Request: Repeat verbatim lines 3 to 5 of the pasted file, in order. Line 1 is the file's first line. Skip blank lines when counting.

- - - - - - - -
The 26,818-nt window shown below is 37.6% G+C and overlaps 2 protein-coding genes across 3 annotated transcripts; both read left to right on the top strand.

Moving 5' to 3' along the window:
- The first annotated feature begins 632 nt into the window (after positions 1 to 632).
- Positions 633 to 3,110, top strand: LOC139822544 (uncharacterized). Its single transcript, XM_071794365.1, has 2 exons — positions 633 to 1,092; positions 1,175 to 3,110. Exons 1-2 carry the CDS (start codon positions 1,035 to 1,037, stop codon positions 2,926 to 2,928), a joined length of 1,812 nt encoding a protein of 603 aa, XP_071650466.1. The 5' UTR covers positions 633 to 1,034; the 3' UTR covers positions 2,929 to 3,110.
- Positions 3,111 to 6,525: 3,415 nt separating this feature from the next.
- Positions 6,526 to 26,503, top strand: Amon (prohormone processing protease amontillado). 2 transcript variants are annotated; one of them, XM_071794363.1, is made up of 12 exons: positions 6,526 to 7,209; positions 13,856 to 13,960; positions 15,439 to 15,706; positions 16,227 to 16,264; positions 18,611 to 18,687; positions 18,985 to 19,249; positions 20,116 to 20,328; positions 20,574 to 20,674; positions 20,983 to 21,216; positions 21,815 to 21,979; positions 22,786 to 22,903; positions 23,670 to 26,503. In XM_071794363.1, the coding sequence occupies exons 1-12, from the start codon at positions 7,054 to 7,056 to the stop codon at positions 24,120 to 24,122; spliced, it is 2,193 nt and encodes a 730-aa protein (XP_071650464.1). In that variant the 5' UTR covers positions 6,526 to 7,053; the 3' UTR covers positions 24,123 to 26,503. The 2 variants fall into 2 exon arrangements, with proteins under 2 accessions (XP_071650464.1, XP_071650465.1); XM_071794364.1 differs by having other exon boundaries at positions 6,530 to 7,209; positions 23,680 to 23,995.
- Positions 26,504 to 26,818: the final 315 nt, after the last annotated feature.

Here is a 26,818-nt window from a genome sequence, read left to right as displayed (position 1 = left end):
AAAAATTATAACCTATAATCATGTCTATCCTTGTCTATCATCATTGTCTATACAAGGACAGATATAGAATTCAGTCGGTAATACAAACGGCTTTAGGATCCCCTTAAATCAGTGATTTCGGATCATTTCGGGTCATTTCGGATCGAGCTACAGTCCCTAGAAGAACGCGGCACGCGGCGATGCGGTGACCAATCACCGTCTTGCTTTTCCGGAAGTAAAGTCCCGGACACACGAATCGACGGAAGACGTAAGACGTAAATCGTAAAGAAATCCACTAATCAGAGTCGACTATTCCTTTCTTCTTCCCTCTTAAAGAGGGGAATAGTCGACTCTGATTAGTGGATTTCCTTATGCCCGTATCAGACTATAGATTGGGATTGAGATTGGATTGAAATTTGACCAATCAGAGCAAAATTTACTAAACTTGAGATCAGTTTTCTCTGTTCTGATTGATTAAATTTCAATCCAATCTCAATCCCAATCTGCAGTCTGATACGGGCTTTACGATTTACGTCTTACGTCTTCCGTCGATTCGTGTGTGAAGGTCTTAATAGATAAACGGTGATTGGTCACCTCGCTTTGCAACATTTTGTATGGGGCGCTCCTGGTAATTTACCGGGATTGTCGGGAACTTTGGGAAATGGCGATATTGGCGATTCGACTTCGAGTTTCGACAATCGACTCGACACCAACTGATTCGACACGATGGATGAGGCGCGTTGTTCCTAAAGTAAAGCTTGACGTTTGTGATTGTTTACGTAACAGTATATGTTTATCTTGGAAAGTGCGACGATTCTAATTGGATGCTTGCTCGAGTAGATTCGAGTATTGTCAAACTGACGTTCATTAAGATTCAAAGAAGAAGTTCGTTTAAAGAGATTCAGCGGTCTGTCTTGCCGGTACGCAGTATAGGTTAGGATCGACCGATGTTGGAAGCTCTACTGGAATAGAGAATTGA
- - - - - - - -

- The first annotated feature begins 632 nt into the window (after positions 1 to 632).
- Positions 633 to 3,110, top strand: LOC139822544 (uncharacterized). Its single transcript, XM_071794365.1, has 2 exons — positions 633 to 1,092; positions 1,175 to 3,110. Exons 1-2 carry the CDS (start codon positions 1,035 to 1,037, stop codon positions 2,926 to 2,928), a joined length of 1,812 nt encoding a protein of 603 aa, XP_071650466.1. The 5' UTR covers positions 633 to 1,034; the 3' UTR covers positions 2,929 to 3,110.
- Positions 3,111 to 6,525: 3,415 nt separating this feature from the next.